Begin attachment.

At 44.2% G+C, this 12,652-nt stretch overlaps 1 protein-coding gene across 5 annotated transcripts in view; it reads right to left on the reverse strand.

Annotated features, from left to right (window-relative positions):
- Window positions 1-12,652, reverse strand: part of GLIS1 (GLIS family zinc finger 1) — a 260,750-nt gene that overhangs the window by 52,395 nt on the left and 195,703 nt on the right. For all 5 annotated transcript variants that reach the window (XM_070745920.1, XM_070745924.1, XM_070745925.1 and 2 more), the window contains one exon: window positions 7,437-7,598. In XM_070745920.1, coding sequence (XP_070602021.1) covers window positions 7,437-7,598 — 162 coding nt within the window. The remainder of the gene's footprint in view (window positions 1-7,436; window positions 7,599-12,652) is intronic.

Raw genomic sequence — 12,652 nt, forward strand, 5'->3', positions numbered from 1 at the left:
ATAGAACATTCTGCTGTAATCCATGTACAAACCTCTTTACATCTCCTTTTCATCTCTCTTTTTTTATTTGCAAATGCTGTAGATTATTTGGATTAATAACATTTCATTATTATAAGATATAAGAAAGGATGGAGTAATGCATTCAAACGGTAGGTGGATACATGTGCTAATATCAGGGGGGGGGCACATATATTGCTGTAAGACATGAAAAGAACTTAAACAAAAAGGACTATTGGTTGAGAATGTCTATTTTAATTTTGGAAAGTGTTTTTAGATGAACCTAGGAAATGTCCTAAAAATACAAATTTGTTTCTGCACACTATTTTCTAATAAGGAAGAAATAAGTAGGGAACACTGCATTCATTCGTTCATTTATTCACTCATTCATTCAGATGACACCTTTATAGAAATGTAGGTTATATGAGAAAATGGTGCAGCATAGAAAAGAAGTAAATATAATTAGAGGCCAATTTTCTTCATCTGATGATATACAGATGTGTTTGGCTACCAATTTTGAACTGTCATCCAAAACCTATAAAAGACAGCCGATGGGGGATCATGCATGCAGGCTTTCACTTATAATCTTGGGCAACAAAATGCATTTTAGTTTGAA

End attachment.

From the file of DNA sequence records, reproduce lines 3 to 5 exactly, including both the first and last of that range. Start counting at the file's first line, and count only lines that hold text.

- Window positions 1-12,652, reverse strand: part of GLIS1 (GLIS family zinc finger 1) — a 260,750-nt gene that overhangs the window by 52,395 nt on the left and 195,703 nt on the right. For all 5 annotated transcript variants that reach the window (XM_070745920.1, XM_070745924.1, XM_070745925.1 and 2 more), the window contains one exon: window positions 7,437-7,598. In XM_070745920.1, coding sequence (XP_070602021.1) covers window positions 7,437-7,598 — 162 coding nt within the window. The remainder of the gene's footprint in view (window positions 1-7,436; window positions 7,599-12,652) is intronic.

Raw genomic sequence — 12,652 nt, forward strand, 5'->3', positions numbered from 1 at the left:
ATAGAACATTCTGCTGTAATCCATGTACAAACCTCTTTACATCTCCTTTTCATCTCTCTTTTTTTATTTGCAAATGCTGTAGATTATTTGGATTAATAACATTTCATTATTATAAGATATAAGAAAGGATGGAGTAATGCATTCAAACGGTAGGTGGATACATGTGCTAATATCAGGGGGGGGGCACATATATTGCTGTAAGACATGAAAAGAACTTAAACAAAAAGGACTATTGGTTGAGAATGTCTATTTTAATTTTGGAAAGTGTTTTTAGATGAACCTAGGAAATGTCCTAAAAATACAAATTTGTTTCTGCACACTATTTTCTAATAAGGAAGAAATAAGTAGGGAACACTGCATTCATTCGTTCATTTATTCACTCATTCATTCAGATGACACCTTTATAGAAATGTAGGTTATATGAGAAAATGGTGCAGCATAGAAAAGAAGTAAATATAATTAGAGGCCAATTTTCTTCATCTGATGATATACAGATGTGTTTGGCTACCAATTTTGAACTGTCATCCAAAACCTATAAAAGACAGCCGATGGGGGATCATGCATGCAGGCTTTCACTTATAATCTTGGGCAACAAAATGCATTTTAGTTTGAA